Laguna Beach resident and Republican presidential candidate Fred Karger is now on two early state primary ballots, having been notified he will be one of 11 Republicans placed on the ballot for the Michigan primary, to be held on Feb. 28. He had previously snagged a spot on the ballot for the New Hampshire primary, which was moved up to Jan. 10, and plans to focus all of his energy there in the coming weeks.
The first openly gay candidate to seek the Republican presidential nomination, Karger attracted some attention as the first candidate to officially enter the presidential race back in March, though he has largely dropped off the national radar since.
Still, Karger remains undaunted. His strategy centers on strong campaigning in New Hampshire and, importantly, getting a slot in a nationally televised debate. “I’m fighting like hell to get in one of the debates, and then things can change dramatically,” he said when he was reached earlier last week while spending a few “heavenly” days at home in Laguna before heading back to New Hampshire.
Karger said that getting into just one national debate could be the tipping point, spiking fundraising and endorsements. Look at Herman Cain. “I’m likeable, I have a sense of humor, and I’m an outsider,” he said, emphasizing the significance of being an outsider in a climate where people are very unhappy with the insiders.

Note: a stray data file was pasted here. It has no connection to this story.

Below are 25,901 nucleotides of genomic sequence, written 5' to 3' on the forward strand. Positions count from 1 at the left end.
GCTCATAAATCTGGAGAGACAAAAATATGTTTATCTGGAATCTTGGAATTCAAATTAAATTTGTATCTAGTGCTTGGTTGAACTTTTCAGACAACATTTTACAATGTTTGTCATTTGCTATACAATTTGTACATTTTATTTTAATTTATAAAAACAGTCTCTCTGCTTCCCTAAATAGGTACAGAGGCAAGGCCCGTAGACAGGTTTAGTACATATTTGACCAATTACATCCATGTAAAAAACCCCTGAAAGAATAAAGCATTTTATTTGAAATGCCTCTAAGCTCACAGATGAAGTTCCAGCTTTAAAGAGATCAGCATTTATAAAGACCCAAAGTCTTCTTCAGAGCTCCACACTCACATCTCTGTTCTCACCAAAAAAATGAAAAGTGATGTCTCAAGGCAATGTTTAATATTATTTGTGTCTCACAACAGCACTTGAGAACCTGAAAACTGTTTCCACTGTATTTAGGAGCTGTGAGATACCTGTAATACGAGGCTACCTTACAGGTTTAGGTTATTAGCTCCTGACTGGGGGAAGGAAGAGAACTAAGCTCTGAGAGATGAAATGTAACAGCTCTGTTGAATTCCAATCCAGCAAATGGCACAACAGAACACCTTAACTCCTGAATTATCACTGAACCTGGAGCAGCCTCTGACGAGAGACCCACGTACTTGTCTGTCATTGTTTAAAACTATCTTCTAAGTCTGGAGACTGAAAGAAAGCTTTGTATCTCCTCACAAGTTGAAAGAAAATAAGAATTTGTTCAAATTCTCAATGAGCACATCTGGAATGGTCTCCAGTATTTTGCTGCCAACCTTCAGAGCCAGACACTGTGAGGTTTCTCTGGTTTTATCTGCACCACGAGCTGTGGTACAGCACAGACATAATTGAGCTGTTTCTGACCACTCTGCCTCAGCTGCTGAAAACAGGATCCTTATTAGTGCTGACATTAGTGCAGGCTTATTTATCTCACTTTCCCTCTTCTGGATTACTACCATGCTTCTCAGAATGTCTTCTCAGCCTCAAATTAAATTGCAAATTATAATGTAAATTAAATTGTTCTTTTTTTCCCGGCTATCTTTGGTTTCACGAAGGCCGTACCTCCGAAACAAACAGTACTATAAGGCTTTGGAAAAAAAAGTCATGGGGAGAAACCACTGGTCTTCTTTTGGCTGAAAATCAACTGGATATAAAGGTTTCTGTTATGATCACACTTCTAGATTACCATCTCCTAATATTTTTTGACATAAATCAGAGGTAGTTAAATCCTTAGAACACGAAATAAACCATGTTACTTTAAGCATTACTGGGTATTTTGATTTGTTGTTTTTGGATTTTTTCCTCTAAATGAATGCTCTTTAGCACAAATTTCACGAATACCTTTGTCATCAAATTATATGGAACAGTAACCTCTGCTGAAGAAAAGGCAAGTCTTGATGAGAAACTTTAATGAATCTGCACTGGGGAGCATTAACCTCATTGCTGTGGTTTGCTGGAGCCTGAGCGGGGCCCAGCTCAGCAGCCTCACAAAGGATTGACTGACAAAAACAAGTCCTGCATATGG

What’s more, because of his frugal budget, he said he has the staying power to remain in the race for the long haul. Whereas other candidates with huge staffs to support may have to drop out if they don’t do well, he won’t have to.
Karger’s thrifty campaign budget matches its message: “We have to live within our means,” he said. “That’s the way I run my business, my personal life and my campaign. And that’s how I would run the government…. We can’t keep cutting taxes and increasing spending and getting further and further into debt. It’s irresponsible.”
Karger said that while fundraising efforts have not been as fruitful as he’d hoped, he hasn’t pushed that hard because he doesn’t like asking for money. His latest e-mail blast included the understated plea: “This is a historic time and we could really use your help. Please send in $10, $25 or even $100 today.”
Fortunately, he said he’s running a very different kind of campaign on a shoestring budget, and New Hampshire is a relatively inexpensive market, where there is only one local television station. Karger spends a lot of time campaigning the old-fashioned way, going door-to-door and handing out Frisbees.
A recent headline on the Boston Globe’s web site: “Karger tops GOP candidates with time spent in New Hampshire,” indicates he may be on the right track. The article’s author, Sarah Schweitzer, goes on to comment that “If retail politics alone were what it took to win the primary race in New Hampshire, the candidate to watch would be Fred Karger,” adding that according to New-Hampshire-based WMUR Political Scoop, Karger has spent 74 days in the Granite State, compared to closest contender Jon Huntsman with 49. Rick Perry comes in last with only 10 days. Karger is also the first 2012 presidential candidate to lease a house in New Hampshire.
Among other gay Republicans, such as Orange County’s Log Cabin Republicans, Karger’s candidacy has yet to pick up an endorsement. “We’re just watching what’s happening,” said Frank Ricchiatzi, of Laguna Beach, a local representative for the Log Cabin Republicans, who likely won’t decide which candidate they’ll back officially until April or May. California holds its primary in June.
In the meantime, Karger will eschew Laguna’s temperate climate for New Hampshire snowstorms in the hope of scoring high in their primary, which could be his ticket to a seat at a debate. “When that happens, anything can happen,” he said.